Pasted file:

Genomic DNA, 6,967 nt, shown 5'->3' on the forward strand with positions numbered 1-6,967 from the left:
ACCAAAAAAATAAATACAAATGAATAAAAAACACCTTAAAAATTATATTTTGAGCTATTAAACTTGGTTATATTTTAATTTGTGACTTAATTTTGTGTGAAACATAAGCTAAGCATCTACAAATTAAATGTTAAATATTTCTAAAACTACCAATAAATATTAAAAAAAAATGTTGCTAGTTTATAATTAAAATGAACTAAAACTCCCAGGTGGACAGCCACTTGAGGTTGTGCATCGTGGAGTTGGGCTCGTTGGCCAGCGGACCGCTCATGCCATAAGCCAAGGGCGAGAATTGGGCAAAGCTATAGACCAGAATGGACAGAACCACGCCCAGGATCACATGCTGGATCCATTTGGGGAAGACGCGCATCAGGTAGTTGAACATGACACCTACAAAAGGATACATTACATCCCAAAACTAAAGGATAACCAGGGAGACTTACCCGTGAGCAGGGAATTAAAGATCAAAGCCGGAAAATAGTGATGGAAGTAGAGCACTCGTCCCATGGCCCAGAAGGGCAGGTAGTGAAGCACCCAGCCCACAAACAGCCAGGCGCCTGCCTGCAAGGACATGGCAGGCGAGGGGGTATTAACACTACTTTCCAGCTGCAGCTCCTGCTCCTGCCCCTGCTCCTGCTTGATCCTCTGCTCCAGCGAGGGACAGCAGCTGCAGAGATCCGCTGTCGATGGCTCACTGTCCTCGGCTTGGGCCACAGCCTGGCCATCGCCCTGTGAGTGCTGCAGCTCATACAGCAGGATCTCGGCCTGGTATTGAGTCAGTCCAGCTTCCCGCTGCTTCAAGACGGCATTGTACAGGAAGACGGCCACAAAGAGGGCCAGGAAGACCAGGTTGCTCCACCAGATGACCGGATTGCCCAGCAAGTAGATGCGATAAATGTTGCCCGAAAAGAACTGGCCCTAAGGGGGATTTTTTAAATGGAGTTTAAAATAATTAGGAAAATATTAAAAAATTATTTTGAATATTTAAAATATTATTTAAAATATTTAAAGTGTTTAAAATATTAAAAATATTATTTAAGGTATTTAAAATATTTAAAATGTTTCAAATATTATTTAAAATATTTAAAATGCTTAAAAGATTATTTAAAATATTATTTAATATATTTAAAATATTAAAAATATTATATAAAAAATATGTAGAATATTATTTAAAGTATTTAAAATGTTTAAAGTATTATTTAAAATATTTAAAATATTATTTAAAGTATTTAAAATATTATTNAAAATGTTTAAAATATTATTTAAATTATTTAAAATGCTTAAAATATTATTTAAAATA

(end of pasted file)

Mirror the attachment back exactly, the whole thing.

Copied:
Genomic DNA, 6,967 nt, shown 5'->3' on the forward strand with positions numbered 1-6,967 from the left:
ACCAAAAAAATAAATACAAATGAATAAAAAACACCTTAAAAATTATATTTTGAGCTATTAAACTTGGTTATATTTTAATTTGTGACTTAATTTTGTGTGAAACATAAGCTAAGCATCTACAAATTAAATGTTAAATATTTCTAAAACTACCAATAAATATTAAAAAAAAATGTTGCTAGTTTATAATTAAAATGAACTAAAACTCCCAGGTGGACAGCCACTTGAGGTTGTGCATCGTGGAGTTGGGCTCGTTGGCCAGCGGACCGCTCATGCCATAAGCCAAGGGCGAGAATTGGGCAAAGCTATAGACCAGAATGGACAGAACCACGCCCAGGATCACATGCTGGATCCATTTGGGGAAGACGCGCATCAGGTAGTTGAACATGACACCTACAAAAGGATACATTACATCCCAAAACTAAAGGATAACCAGGGAGACTTACCCGTGAGCAGGGAATTAAAGATCAAAGCCGGAAAATAGTGATGGAAGTAGAGCACTCGTCCCATGGCCCAGAAGGGCAGGTAGTGAAGCACCCAGCCCACAAACAGCCAGGCGCCTGCCTGCAAGGACATGGCAGGCGAGGGGGTATTAACACTACTTTCCAGCTGCAGCTCCTGCTCCTGCCCCTGCTCCTGCTTGATCCTCTGCTCCAGCGAGGGACAGCAGCTGCAGAGATCCGCTGTCGATGGCTCACTGTCCTCGGCTTGGGCCACAGCCTGGCCATCGCCCTGTGAGTGCTGCAGCTCATACAGCAGGATCTCGGCCTGGTATTGAGTCAGTCCAGCTTCCCGCTGCTTCAAGACGGCATTGTACAGGAAGACGGCCACAAAGAGGGCCAGGAAGACCAGGTTGCTCCACCAGATGACCGGATTGCCCAGCAAGTAGATGCGATAAATGTTGCCCGAAAAGAACTGGCCCTAAGGGGGATTTTTTAAATGGAGTTTAAAATAATTAGGAAAATATTAAAAAATTATTTTGAATATTTAAAATATTATTTAAAATATTTAAAGTGTTTAAAATATTAAAAATATTATTTAAGGTATTTAAAATATTTAAAATGTTTCAAATATTATTTAAAATATTTAAAATGCTTAAAAGATTATTTAAAATATTATTTAATATATTTAAAATATTAAAAATATTATATAAAAAATATGTAGAATATTATTTAAAGTATTTAAAATGTTTAAAGTATTATTTAAAATATTTAAAATATTATTTAAAGTATTTAAAATATTATTNAAAATGTTTAAAATATTATTTAAATTATTTAAAATGCTTAAAATATTATTTAAAATA